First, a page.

The NCUA will impose penalties against federally insured credit unions that fail to meet filing deadlines for their 5300 Call Reports, according to a letter from NCUA Chairman Debbie Matz.
“Such late filing impacts NCUA’s ability to conduct effective off-site supervision and delays the release of quarterly industry data to the general public,” Matz wrote in a letter to credit unions on Jan. 15. “It is also a drain on NCUA resources, as field examiners are required to follow up with tardy FICUs.”
The agency said more than 1,000 federally insured credit unions of all sizes filed call reports late for the third quarter of 2013. Credit unions that missed the Jan. 24 deadline will be issued warnings but the agency will assess fines of up to $1 million per day if the April 25 deadline is missed.
The amounts of the civil money penalties are defined under the Federal Credit Union Act in three tiers, according to the letter.
Up to a maximum of $2,000 per day “may be assessed for each day a required report is minimally late or contains uncorrected false/misleading information if the late or false/misleading filing is unintentional and the credit union has reasonable procedures in place to avoid such errors.
” The fine goes up to a maximum of $20,000 per day if a required report is late or contains false/misleading information and is not covered by the unintentional safe harbor outlined in the first category. Up to a maximum of $1 million (or 1% of total assets, whichever is less) per day may be assessed if a credit union “knowingly or with reckless disregard for accuracy submits a false or misleading report and fails to correct it.”
NAFCU and CUNA both objected, calling the penalties extreme and unnecessary.
“NAFCU … urges the NCUA to continue to look at other avenues, such as changes to the instructions to the call report, in lieu of penalties. Credit unions continue to face significant regulatory burden,” said Michael Coleman, director of regulatory affairs.
Mary Dunn, CUNA senior vice president and deputy general counsel, said, “We do not agree these penalties are necessary. Education and awareness of reporting requirements should be the keys to addressing problems not punitive charges borne ultimately by the members,”
Jim Norris, CEO at the $94 million Montgomery County Employees Federal Credit Union in Germantown, Md., told Credit Union Times that he was angry when he first read about the penalties.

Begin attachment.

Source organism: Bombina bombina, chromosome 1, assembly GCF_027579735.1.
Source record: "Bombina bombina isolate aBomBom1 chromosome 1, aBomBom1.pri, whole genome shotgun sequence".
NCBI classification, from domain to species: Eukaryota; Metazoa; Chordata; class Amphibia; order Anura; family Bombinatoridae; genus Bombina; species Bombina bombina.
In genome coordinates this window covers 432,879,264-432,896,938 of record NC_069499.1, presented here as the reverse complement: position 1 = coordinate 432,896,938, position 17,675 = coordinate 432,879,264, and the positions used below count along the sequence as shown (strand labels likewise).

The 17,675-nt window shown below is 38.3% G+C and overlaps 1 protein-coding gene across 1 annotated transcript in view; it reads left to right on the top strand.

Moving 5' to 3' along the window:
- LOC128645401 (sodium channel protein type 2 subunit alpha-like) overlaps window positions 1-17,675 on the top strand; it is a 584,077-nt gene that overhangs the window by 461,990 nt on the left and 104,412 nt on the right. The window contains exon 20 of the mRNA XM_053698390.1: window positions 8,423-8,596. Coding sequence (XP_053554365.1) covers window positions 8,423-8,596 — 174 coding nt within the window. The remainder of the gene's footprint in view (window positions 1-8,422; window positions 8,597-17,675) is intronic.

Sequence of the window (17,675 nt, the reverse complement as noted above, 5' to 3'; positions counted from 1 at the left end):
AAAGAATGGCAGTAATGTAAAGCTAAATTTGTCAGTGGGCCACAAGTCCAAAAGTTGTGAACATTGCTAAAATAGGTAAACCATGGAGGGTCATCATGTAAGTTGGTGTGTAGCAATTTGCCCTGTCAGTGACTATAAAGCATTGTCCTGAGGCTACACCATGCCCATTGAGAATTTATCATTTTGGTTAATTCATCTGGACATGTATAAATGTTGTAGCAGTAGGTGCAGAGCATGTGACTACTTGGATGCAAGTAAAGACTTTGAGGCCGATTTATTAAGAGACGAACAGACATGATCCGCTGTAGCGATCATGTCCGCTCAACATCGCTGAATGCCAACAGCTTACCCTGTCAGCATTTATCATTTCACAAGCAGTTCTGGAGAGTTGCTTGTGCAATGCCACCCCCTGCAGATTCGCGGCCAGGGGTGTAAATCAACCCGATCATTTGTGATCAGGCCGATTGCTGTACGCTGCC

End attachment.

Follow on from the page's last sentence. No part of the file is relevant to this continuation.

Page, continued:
“Then I’m thinking a little bit and I’m like, ‘this doesn’t even affect me or our credit union because we’re always on time.' I can’t even imagine a time when we’re going to be late,” Norris said.
“As I got more information I saw the number of credit unions that were actually late on their 5300s and I was very surprised at that,” he added.
Norris said he does not understand why credit unions are having trouble meeting the deadlines.
“I can see that if it’s a smaller credit union and they’re volunteer run, in that case, maybe there’s some issues. But for larger credit unions that have professional staff, I really don’t see an instance where it’s okay to be late,” he said.
Jim Blaine, president/CEO of the $26.8 billion State Employees’ Credit Union in Raleigh, N.C., said the NCUA picked the worst solution to a simple problem.
“It would appear that NCUA went out of its way to choose the worst possible solution to a seemingly simple problem,” Blaine said. “Not sure what killing an ant with a sledgehammer proves."
Paul Gentile, president/CEO of the Massachusetts Credit Union League, New Hampshire Credit Union League and Credit Union Association of Rhode Island, told Credit Union Times the NCUA should not threaten to enforce penalties.
“NCUA’s online call report filing system is still new. With any new technology-driven system, there are always bugs and issues. Rather than threaten fees, NCUA should be focused on working with credit unions to ensure the system is working properly and that credit unions are prepared,” Gentile said.